Al Batt: Part Welsh, Swedish, English and potato

Published 10:29 pm Tuesday, September 5, 2017

Tales From Exit 22 by Al Batt

I like food as well as the next guy.

Probably better. I know the next guy and he’s not much of an eater.

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I relish potatoes.

Whether they are called potatoes, spuds, taters, tubers, ground apples or murphies, I like them.

This starchy tuber is the world’s fourth-largest food crop, following corn, wheat and rice.

I like them mashed, baked, scalloped, fried, boiled, grated, as potato salad, German potato salad, au gratin, knish, hash browns, wedges, tater tots, french fries, in a skillet, sliced up with Spam or in soup, pancakes, bread, pasty, casserole or dumpling.

I think of scalloped potatoes with ham as funeral potatoes. Funerals can be sad occasions and the sight, smell and taste of funeral potatoes is uplifting. When I was a small boy and accompanied my parents to the funerals of ancient folks that I didn’t really know, my thoughts were on the food that would be served and not with the dearly departed. I’m not proud of that, but I rejoiced when I learned that it was funeral potatoes. I made a joyful noise.

Lefse is made from potatoes. What a useful and delicious foodstuff. It serves so many purposes. Put butter on it, and it’s a bread substitute. Add sugar and/or cinnamon and it’s dessert. And it’s always handy as an emergency and edible napkin.

My least favorite potato-based food would be the potato chip, especially barbecued. The thought of eating chocolate-covered potato chips makes me shudder, but my mother-in-law loves them. If I have to eat potato chips, I prefer kettle chips.

The world’s most perfect food might be tater tot hotdish, particularly with peas in it. It’s a slice of heaven.

When I was a boy, I was always hungry. Even if I’d just eaten. “I’m starving,” I’d whine to my mother.

She’d toss me an unpeeled, raw potato. “If you’re really starving, you’ll eat this.”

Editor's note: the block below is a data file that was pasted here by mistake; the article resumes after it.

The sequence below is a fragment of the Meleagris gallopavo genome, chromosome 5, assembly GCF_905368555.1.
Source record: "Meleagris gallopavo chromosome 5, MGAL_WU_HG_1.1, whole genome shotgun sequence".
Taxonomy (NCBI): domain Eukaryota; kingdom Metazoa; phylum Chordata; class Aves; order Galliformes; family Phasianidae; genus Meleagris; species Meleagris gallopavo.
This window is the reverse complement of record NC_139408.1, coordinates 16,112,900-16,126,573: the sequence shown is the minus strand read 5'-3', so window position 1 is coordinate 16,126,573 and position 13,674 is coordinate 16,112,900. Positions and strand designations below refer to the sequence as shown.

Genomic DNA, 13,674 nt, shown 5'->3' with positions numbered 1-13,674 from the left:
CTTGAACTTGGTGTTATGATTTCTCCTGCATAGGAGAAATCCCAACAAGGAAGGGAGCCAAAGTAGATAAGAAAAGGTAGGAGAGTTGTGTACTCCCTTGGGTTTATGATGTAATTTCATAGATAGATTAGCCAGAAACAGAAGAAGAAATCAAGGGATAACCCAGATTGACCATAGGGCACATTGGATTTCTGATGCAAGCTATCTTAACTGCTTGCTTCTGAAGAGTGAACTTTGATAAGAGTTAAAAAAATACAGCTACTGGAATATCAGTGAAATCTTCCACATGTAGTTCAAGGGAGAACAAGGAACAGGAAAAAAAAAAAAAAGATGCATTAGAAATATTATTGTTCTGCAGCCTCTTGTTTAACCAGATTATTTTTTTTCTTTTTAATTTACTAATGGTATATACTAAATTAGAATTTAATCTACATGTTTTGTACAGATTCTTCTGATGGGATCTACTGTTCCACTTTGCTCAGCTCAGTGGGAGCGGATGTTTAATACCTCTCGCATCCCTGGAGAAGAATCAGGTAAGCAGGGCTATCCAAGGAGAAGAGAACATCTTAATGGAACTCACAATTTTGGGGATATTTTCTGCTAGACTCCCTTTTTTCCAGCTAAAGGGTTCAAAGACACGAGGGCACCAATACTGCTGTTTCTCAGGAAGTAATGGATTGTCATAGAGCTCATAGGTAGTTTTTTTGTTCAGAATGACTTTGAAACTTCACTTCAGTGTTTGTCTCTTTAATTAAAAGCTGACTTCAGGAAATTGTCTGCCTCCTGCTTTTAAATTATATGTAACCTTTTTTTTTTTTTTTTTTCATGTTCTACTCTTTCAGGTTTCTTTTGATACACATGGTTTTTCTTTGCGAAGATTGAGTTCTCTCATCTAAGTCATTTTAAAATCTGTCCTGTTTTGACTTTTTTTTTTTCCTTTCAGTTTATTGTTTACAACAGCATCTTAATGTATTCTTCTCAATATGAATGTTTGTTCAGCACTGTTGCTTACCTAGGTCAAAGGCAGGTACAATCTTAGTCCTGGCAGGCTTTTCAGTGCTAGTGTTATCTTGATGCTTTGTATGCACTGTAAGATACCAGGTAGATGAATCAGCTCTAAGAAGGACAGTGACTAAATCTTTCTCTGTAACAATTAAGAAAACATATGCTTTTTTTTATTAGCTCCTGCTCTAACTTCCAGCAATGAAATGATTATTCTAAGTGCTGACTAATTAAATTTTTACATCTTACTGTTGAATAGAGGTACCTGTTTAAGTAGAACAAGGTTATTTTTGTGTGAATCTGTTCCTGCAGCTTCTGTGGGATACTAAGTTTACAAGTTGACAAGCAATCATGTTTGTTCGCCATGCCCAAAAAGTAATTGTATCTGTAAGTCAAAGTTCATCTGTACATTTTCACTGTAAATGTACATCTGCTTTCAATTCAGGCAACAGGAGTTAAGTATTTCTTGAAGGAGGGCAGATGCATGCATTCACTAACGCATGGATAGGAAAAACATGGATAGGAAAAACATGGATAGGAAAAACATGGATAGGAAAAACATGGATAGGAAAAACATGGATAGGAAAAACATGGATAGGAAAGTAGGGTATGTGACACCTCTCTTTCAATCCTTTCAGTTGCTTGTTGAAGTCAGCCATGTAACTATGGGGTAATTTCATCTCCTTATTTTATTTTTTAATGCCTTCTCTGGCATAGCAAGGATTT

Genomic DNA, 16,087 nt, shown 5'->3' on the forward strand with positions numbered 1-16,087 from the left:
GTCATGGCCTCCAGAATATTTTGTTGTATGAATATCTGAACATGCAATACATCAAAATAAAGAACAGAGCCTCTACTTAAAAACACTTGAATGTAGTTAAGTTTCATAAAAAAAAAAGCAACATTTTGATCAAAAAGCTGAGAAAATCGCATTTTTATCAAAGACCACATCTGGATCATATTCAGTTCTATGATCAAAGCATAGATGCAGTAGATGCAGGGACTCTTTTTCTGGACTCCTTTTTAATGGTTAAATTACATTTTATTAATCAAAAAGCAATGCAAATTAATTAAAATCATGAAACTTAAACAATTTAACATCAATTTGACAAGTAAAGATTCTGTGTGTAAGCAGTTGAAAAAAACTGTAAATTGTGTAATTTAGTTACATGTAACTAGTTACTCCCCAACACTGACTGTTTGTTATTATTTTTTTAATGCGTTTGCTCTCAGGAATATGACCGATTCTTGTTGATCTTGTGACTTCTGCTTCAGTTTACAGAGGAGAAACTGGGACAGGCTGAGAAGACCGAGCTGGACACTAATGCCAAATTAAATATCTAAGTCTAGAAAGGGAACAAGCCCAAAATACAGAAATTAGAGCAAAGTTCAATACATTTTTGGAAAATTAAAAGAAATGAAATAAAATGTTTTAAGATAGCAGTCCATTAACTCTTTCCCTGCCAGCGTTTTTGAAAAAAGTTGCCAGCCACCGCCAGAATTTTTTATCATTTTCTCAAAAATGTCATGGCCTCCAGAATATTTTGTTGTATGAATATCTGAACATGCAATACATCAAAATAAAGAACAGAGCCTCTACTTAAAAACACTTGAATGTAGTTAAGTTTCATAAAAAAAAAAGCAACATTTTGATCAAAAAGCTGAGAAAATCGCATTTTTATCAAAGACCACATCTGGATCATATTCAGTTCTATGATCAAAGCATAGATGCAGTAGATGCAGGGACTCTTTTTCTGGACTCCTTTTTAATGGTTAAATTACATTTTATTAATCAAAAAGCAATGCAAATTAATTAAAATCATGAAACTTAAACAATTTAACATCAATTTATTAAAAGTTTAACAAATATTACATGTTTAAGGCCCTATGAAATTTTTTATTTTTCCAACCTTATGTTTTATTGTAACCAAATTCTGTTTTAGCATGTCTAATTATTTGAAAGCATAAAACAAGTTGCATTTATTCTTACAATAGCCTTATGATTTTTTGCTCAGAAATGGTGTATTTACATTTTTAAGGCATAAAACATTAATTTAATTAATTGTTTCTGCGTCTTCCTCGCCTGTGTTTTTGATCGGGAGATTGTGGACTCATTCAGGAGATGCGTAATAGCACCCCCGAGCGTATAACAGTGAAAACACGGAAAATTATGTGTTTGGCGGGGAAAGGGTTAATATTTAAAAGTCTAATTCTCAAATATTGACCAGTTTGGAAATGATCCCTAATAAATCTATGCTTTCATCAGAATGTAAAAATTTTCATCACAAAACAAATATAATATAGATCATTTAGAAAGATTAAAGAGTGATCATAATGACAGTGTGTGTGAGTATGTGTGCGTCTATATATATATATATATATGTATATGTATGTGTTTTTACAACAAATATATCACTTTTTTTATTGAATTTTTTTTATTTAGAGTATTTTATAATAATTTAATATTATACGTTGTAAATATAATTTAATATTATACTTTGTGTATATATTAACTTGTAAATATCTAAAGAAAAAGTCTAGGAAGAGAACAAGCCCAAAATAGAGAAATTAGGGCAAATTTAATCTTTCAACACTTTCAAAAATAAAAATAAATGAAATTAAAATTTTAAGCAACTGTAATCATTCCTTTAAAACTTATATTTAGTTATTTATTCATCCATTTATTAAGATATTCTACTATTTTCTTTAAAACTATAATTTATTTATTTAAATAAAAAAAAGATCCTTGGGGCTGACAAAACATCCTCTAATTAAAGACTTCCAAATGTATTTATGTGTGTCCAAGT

I ate it.

It saved me from starvation.

Perhaps it was this love of potatoes that caused me to acquire a handgun.

A spud gun is a small children’s toy gun used to fire potato fragments. The potato is punctured with the gun’s hollow tip and a small potato pellet is pried out that fits snugly into the muzzle. Squeezing the grip causes a build-up of air pressure inside the toy that propels the projectile. The spud gun has a short range and is low-powered. It isn’t to be confused with the much larger and more powerful potato cannon that fires potatoes like light artillery. It can be a dangerous weapon.

I walked the beans (weeded the fields of everything that wasn’t a soybean plant) for a neighbor to get enough money to buy a toy spud gun. I was only a second-grader, but I helped some older kids. I helped by staying out of the way, but I still got paid.

I can’t remember which local emporium, Einar’s or Sibilrud’s, it was that I purchased the gun, but it was a dandy.

When summer as I knew it had ended, I took the gun to school.

It was a bad idea. I know that now.

Johnny Cash sang, “Don’t take your guns to town, son. Leave your guns at home.”

That’s good advice.

I put the spud gun in my desk along with some ammunition — a potato.

We were doing some kind of a project involving construction paper, paste and a blunt scissors. My heart wasn’t in it.

Mrs. Demmer, our teacher, was busily occupied fiddling with some papers on her desk.

I grabbed my gun and loaded it. I needed a target.

I found one in my good friend and classmate, Tommy.

I leaned into the aisle to get a clean shot like any keen spud sharpshooter would.

I aimed and exhaled slowly as I pulled the trigger.

A potato bullet flew just under one girl’s chin and just missed mussing the bangs of another before hitting Tommy in the ear.

He cried out in surprise.

That demanded Mrs. Demmer’s attention. She scanned the classroom to find the perpetrator.

And there I was. A smiling doofus leaning into the aisle while holding a spud gun.

She looked as if I’d poisoned the pudding.

She confiscated my weapon and gave me a lecture on the possibility of putting another’s eye out. Then, to add insult to injury, she took my potato, too.

She said that I’d get my spud gun back at the end of the school year.

  Al Batt’s columns appear every Wednesday and Sunday.